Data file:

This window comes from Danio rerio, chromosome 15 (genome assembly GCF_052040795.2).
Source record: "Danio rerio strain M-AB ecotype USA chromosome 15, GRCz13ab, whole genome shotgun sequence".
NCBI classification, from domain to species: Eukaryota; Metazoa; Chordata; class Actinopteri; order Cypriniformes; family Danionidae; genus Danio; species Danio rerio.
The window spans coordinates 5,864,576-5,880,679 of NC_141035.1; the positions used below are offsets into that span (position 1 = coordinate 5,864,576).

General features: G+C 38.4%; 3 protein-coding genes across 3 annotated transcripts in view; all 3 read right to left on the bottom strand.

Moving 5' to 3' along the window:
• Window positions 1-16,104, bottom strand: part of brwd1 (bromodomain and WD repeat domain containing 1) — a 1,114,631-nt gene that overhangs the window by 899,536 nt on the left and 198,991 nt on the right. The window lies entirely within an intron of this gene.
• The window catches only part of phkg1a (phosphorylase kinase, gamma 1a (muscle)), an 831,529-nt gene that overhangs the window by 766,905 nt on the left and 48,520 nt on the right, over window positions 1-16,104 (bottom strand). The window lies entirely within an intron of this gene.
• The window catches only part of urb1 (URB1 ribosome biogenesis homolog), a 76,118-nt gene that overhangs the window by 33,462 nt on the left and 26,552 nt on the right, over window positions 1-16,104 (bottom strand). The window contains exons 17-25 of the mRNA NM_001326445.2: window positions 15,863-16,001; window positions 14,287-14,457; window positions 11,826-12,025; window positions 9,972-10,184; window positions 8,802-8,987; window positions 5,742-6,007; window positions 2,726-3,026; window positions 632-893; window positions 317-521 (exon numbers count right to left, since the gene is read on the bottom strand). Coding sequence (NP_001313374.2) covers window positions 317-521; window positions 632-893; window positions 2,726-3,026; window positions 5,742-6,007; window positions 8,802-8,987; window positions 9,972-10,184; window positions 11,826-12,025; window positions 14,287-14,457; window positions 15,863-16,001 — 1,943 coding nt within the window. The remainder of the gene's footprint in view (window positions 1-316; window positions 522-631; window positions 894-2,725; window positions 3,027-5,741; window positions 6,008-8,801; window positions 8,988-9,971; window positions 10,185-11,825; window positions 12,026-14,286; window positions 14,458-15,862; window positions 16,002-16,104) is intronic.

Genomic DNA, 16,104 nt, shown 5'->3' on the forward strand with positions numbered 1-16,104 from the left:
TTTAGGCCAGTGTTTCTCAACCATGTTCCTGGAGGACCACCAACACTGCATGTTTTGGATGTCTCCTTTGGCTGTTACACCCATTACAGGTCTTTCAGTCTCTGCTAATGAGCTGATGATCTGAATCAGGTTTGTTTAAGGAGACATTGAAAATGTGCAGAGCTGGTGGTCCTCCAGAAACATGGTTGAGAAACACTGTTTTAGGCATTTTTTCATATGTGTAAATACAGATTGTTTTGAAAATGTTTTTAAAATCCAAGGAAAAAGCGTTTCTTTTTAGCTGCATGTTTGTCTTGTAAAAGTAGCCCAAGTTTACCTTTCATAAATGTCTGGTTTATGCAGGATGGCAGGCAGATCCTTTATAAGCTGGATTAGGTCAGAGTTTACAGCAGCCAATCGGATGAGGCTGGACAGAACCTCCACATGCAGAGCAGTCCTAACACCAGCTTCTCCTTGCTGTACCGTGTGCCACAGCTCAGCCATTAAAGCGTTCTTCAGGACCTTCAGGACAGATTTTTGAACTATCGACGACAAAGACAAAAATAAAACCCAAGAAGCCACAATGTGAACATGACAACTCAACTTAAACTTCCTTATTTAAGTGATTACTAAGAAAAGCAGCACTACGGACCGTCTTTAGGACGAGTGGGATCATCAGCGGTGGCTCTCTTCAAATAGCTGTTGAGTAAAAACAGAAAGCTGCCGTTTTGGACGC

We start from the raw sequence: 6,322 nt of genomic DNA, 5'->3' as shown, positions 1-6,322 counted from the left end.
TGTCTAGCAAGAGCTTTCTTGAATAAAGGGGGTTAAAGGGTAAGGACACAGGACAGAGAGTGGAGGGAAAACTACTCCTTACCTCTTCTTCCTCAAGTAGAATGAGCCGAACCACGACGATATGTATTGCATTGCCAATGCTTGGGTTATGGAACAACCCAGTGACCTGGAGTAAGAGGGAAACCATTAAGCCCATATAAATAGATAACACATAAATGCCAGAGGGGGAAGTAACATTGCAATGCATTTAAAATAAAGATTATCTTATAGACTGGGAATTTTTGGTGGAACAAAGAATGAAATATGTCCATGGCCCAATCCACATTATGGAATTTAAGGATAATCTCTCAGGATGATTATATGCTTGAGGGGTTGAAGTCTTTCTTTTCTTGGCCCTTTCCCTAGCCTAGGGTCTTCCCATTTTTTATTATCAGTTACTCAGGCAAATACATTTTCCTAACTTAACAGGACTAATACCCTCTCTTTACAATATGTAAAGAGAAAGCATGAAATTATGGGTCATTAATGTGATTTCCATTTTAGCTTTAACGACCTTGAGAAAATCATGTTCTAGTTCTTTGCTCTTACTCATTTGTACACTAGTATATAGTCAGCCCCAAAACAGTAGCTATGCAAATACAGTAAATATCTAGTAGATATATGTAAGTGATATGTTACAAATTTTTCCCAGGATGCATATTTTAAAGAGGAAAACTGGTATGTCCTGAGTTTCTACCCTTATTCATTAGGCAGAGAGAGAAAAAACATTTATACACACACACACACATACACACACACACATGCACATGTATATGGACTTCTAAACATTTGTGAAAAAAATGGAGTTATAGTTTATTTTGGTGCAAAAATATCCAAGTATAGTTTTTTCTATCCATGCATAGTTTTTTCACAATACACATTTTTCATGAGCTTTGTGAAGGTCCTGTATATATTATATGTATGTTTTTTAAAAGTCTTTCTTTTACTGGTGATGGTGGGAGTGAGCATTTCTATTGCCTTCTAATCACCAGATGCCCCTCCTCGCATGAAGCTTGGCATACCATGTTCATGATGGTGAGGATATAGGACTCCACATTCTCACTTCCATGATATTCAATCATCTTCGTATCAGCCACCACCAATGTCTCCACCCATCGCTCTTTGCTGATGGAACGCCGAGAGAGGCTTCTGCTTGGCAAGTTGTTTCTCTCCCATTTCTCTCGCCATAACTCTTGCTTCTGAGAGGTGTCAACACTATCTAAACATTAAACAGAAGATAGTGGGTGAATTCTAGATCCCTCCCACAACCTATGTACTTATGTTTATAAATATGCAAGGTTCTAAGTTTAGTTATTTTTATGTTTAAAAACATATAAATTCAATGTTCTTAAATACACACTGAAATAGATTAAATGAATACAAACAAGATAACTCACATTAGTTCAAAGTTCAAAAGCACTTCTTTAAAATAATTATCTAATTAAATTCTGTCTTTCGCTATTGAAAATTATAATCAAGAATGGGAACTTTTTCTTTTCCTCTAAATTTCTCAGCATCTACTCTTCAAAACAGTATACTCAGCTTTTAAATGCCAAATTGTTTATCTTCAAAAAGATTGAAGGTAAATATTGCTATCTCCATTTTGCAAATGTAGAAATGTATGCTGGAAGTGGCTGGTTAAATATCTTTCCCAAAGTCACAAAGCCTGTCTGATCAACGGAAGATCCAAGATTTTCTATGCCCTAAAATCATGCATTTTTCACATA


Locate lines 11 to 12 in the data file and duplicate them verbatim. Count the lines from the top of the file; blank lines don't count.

TTTAGGCCAGTGTTTCTCAACCATGTTCCTGGAGGACCACCAACACTGCATGTTTTGGATGTCTCCTTTGGCTGTTACACCCATTACAGGTCTTTCAGTCTCTGCTAATGAGCTGATGATCTGAATCAGGTTTGTTTAAGGAGACATTGAAAATGTGCAGAGCTGGTGGTCCTCCAGAAACATGGTTGAGAAACACTGTTTTAGGCATTTTTTCATATGTGTAAATACAGATTGTTTTGAAAATGTTTTTAAAATCCAAGGAAAAAGCGTTTCTTTTTAGCTGCATGTTTGTCTTGTAAAAGTAGCCCAAGTTTACCTTTCATAAATGTCTGGTTTATGCAGGATGGCAGGCAGATCCTTTATAAGCTGGATTAGGTCAGAGTTTACAGCAGCCAATCGGATGAGGCTGGACAGAACCTCCACATGCAGAGCAGTCCTAACACCAGCTTCTCCTTGCTGTACCGTGTGCCACAGCTCAGCCATTAAAGCGTTCTTCAGGACCTTCAGGACAGATTTTTGAACTATCGACGACAAAGACAAAAATAAAACCCAAGAAGCCACAATGTGAACATGACAACTCAACTTAAACTTCCTTATTTAAGTGATTACTAAGAAAAGCAGCACTACGGACCGTCTTTAGGACGAGTGGGATCATCAGCGGTGGCTCTCTTCAAATAGCTGTTGAGTAAAAACAGAAAGCTGCCGTTTTGGACGC

We start from the raw sequence: 6,322 nt of genomic DNA, 5'->3' as shown, positions 1-6,322 counted from the left end.